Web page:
Sometimes Excel is worse than a bad salesman. A bad salesman will try to sell you something that you do not want or need. Excel, however, will force you into buying it!
The good news is: There is almost always a “cooling off clause” in the contract.
The bad news is: You might not even realize that you have bought something.
While I was working on a book account solution for a client, I noticed that my computer seemed to get very slow whenever I was using Excel. It was as if I was working on very large documents. My workbooks took a long time to open and save, and I experienced a lot of unexplained hanging. After some investigation I realized that several of my worksheets linked to references in entirely different workbooks!
When you copy the formulas from one workbook into other workbooks, Excel assumes that you want these formulas linked to the original source document. Merely pasting the formulas into the destination workbook results in the source workbook's file name in each cell reference. Should you then delete or move the source document, your formulas will return an error. The cross-linking also negatively affects your computer’s performance.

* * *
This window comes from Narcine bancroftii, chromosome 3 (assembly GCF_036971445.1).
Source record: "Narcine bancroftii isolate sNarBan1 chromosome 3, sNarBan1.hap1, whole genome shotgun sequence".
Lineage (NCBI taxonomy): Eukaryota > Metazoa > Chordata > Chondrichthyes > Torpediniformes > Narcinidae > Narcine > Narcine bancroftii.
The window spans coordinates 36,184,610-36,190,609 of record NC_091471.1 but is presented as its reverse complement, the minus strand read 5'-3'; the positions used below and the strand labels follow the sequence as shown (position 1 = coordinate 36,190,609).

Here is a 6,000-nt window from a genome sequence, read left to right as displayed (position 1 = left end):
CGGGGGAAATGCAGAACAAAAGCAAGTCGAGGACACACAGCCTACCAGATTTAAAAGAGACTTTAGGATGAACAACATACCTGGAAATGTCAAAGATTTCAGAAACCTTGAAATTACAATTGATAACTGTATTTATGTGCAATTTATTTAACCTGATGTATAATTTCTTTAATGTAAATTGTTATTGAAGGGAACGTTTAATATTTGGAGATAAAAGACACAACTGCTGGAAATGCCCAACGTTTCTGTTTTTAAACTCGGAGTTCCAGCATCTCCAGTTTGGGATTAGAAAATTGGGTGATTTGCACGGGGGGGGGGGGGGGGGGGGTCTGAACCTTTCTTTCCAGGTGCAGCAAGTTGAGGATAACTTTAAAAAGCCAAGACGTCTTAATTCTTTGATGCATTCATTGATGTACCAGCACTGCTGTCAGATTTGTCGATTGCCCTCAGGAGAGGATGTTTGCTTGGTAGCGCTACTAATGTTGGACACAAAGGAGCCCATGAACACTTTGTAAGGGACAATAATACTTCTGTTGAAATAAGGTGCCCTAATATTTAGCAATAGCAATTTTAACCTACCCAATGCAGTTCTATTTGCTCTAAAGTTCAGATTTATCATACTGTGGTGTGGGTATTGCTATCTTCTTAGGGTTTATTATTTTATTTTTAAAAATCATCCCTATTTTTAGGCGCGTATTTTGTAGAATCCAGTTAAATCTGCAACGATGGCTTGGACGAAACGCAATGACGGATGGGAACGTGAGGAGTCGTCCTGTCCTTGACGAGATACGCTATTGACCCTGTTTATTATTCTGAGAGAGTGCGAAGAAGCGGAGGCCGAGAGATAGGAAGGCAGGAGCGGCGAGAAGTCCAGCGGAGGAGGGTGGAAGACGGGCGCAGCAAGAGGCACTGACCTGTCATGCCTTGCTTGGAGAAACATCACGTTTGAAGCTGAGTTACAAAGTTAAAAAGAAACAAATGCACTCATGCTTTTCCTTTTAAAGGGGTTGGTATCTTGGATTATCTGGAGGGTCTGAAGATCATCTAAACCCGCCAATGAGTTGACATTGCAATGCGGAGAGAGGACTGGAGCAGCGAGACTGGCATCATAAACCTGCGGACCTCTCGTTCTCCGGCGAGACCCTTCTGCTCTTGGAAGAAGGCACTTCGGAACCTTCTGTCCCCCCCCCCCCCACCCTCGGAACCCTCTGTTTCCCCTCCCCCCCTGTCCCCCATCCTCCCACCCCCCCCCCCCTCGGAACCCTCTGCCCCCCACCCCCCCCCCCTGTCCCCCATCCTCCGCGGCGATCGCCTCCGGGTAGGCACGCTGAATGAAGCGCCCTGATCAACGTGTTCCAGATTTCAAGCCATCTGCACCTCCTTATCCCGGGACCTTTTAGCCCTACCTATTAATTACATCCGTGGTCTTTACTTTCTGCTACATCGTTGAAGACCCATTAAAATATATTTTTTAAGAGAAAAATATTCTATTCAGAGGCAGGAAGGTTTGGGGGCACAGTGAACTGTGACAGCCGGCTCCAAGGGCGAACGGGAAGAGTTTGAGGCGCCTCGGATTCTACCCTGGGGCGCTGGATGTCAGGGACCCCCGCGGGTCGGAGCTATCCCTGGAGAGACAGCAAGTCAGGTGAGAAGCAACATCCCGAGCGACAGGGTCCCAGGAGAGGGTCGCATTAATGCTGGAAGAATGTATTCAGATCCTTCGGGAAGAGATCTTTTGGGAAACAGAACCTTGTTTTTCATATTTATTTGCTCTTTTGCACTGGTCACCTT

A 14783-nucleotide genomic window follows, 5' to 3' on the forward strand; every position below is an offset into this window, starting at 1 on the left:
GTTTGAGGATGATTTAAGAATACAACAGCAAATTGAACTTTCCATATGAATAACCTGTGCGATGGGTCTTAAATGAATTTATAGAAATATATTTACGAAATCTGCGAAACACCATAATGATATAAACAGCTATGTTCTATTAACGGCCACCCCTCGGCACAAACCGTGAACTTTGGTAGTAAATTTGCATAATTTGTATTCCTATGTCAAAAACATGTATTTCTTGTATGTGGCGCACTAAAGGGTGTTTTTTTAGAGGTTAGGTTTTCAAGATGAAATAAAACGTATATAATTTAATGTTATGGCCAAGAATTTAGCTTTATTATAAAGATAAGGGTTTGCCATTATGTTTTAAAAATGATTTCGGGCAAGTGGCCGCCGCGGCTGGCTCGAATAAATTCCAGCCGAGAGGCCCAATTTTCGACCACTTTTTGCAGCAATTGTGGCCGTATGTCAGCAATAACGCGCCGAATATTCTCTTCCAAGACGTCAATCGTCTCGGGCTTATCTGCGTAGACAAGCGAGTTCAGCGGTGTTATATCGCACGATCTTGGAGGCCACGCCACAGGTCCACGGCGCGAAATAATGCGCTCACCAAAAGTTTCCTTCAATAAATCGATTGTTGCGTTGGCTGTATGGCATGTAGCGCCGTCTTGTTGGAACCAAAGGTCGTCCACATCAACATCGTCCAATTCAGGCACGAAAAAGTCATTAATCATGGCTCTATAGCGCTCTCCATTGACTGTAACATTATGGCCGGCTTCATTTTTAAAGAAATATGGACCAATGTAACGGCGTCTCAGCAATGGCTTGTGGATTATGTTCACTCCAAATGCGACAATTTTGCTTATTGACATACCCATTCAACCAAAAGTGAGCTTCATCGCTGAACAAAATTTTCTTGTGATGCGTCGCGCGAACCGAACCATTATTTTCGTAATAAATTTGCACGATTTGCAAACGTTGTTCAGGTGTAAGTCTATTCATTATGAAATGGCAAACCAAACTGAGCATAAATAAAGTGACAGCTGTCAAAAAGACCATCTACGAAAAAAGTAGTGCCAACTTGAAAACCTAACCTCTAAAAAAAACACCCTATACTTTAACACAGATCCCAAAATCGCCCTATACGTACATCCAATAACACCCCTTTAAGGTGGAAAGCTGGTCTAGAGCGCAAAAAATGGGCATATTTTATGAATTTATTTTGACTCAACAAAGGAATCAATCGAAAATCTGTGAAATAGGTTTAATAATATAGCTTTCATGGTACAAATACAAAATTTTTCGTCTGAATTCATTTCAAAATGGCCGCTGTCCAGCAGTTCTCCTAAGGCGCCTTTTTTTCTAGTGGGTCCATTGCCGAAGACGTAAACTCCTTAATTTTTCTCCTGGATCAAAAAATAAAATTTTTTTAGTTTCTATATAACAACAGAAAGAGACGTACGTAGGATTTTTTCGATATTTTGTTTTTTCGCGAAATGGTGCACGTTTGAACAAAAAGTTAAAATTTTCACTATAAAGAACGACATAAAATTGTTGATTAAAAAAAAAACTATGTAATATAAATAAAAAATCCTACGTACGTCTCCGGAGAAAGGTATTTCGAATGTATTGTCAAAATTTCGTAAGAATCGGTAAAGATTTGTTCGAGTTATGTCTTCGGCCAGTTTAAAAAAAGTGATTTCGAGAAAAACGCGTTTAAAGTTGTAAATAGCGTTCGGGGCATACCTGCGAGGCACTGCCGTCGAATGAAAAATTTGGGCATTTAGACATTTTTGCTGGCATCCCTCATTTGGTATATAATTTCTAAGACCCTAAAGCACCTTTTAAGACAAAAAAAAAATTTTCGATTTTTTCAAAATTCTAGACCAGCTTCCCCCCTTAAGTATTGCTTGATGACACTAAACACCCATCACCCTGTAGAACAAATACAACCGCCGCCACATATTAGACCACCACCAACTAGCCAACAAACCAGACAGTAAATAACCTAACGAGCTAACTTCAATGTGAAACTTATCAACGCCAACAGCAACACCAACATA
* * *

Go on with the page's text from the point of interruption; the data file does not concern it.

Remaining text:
If you have identical tabs, columns and rows in the destination workbook, you might not even notice that the formulas are linked to another workbook. A pop-message message that prompts you to update links is usually a clear indication that you have external links.
You need to break (or edit) the Excel links after copying.Here’s how to do it:
Copy the data:
1. Open the destination workbook
2. In the source workbook, right click on the worksheet tab and select Move or Copy...
3. In the To Book window, select the name of the destination workbook, and select the place where you want to insert the worksheet
4. Make sure that the Create a copy option is ticked
5. Click OK, which copies the worksheet to the destination workbook
6. Close the source workbook
Now break the links:
1. On the Data tab, in the Connections Group, select Edit Links
2. Click on Change Source, then browse for the destination file (the same document that you are working on) and click OK
Editing the links to point to the destination file instead of the source file effectively breaks the links to any external documents.
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